Heading east on Long Island renders three sights consistent: beautiful beach views, a plethora of bagel stores, and quaint farm stands. Each supplies a myriad of summer jobs to local kids, whether excitedly applying for their first position after graduating eighth grade or coming home from college to scrounge up future weekend funds. This summer, I continue to perpetuate the norm, transitioning from my beach club work to a spot at a farm stand.
Sitting along Montauk Highway, a two-lane road that surely does not live up to its title, is what resembles a disheveled shack. Nevertheless, this shack serves thousands of customers, supplying literal tons of local produce to the bustling summer crowds. Farmers Market Farm Stand, my place of employment, is the pinnacle of a small business committed to serving the local community. The farm stand acknowledges its strategic positioning by employing year-round residents and squaring up to the inflated summer economy. I grew up coming to these farm stands and learned the names of seemingly exotic fruits and vegetables along the way: heirloom tomatoes, wax beans, donut peaches, and countless more farmstand staples. I was astounded by the rainbow of produce and the sheer number of dishes that could be prepared with solely local ingredients. Long Island becomes a dreary winter destination, but bolsters itself through a summer bounty.
Before beginning my current farmstand job, I viewed the stands as charming grocery store alternatives. However, I have begun to recognize the integral role of farm stands in supporting countless other small businesses. We source upwards of 80% of our produce in peak growing seasons from small family farmers within a ten mile radius and gladly accept backyard-grown flowers to sell by the bunch or home-kitchen baked sweets for distribution. As I unload our truck bed each day, I scan through each farm name and town, beginning to associate each area with a different piece of produce. I take note of which produce sells best, with local items typically reaping the highest sales, alongside the greatest community gains.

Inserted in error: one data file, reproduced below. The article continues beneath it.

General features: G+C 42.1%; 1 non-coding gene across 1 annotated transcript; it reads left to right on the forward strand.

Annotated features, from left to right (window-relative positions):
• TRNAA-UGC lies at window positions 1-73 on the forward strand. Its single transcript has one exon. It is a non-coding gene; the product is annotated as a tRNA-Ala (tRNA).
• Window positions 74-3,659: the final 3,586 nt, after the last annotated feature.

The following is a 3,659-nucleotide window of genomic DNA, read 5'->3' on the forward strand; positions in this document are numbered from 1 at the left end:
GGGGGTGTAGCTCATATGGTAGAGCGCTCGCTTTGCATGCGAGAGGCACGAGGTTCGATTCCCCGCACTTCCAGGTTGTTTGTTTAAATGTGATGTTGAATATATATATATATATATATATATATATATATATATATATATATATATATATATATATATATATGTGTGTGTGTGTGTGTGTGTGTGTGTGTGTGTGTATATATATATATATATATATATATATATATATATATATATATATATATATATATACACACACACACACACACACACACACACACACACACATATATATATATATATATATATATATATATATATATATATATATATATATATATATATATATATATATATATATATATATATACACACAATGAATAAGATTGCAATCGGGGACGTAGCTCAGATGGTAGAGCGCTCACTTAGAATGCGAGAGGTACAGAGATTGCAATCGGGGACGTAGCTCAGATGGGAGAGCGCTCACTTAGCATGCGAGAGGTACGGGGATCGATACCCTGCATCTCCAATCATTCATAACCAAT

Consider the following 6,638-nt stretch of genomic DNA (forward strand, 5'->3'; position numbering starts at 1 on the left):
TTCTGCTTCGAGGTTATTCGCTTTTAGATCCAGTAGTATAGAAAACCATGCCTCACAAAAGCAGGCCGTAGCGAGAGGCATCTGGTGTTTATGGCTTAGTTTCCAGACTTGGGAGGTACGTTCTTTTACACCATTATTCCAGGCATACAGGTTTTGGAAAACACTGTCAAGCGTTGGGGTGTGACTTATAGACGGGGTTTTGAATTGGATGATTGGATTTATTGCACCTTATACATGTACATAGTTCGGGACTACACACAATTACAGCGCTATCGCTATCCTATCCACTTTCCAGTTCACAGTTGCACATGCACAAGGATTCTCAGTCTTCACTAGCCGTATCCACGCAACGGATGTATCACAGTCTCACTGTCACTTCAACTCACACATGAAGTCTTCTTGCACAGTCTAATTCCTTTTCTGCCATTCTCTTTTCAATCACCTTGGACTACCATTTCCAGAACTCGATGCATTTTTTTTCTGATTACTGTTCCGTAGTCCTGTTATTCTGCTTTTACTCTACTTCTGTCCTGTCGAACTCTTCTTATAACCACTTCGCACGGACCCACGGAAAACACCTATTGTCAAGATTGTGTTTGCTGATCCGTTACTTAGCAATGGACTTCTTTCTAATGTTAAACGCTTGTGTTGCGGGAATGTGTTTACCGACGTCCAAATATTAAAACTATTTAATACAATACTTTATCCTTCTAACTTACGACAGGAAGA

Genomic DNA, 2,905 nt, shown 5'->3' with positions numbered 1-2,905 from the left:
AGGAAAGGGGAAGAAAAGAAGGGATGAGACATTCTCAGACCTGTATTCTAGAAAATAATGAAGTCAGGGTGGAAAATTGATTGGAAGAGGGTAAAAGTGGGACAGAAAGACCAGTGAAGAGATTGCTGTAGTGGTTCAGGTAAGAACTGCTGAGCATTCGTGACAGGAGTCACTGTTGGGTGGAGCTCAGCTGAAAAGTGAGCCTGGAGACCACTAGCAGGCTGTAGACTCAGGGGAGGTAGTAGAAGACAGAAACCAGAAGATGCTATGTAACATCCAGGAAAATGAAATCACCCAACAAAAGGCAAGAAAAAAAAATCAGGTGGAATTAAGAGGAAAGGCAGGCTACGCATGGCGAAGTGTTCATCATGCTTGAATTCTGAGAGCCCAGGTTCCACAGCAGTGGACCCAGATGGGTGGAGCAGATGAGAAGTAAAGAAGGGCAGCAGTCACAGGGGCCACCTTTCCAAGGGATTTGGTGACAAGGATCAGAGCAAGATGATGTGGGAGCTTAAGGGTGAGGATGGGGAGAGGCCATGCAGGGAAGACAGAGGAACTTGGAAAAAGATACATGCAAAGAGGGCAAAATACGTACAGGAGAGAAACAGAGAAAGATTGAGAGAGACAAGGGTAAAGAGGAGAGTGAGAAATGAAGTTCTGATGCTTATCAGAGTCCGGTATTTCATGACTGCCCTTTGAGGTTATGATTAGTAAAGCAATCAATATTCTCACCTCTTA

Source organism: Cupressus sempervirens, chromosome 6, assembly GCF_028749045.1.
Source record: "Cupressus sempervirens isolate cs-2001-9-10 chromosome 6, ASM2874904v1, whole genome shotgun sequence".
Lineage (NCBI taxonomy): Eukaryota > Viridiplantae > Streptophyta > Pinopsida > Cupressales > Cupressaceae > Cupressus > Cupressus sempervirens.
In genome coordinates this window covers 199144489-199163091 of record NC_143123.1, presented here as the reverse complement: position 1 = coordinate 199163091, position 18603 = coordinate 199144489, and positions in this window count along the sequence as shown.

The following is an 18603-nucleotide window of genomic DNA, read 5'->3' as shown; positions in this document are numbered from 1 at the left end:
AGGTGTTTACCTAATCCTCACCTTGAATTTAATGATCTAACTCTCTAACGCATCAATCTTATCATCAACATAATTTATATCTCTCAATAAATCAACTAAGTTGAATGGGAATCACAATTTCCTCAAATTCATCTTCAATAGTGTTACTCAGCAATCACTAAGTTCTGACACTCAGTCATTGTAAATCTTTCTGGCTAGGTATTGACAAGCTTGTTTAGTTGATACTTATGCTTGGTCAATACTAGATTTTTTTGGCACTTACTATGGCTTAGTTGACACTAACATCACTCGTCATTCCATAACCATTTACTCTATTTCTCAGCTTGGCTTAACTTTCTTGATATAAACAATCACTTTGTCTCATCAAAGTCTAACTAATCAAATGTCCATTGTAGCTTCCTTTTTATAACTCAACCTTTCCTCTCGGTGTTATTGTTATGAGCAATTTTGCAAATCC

The farm stand has the capacity to connect local people with local products that they love, with potential to form a connection with the individual producing them. As opposed to purchasing bagged produce from the grocery store, the act of choosing goods from the farm stand is a representation of each customer’s support of the respective farmer. They are utilizing their dollars to reinforce home-grown products. Through this, every customer develops a relationship with both the employees and our vendors— especially our famed Aki and her soups. Her spicy heirloom tomato is always sure to amass a crowd, with its sweet taste that still bolsters a kick. Patrons know Aki loves their home just as much as they do.
For Long Island, farm stands are the cornerstone of sustainability and community. Our low-waste efforts and food donation partnerships with wildlife refuges encourage my, and so many others’, dedication to environmental consciousness. We boost our community by supporting our own producers and vendors, while ensuring that our products limit transportation and treatment to produce. Food is a love language, and knowing ours is grown with such love is unequivocally inspiring and heartening.
Cover photo courtesy of northforker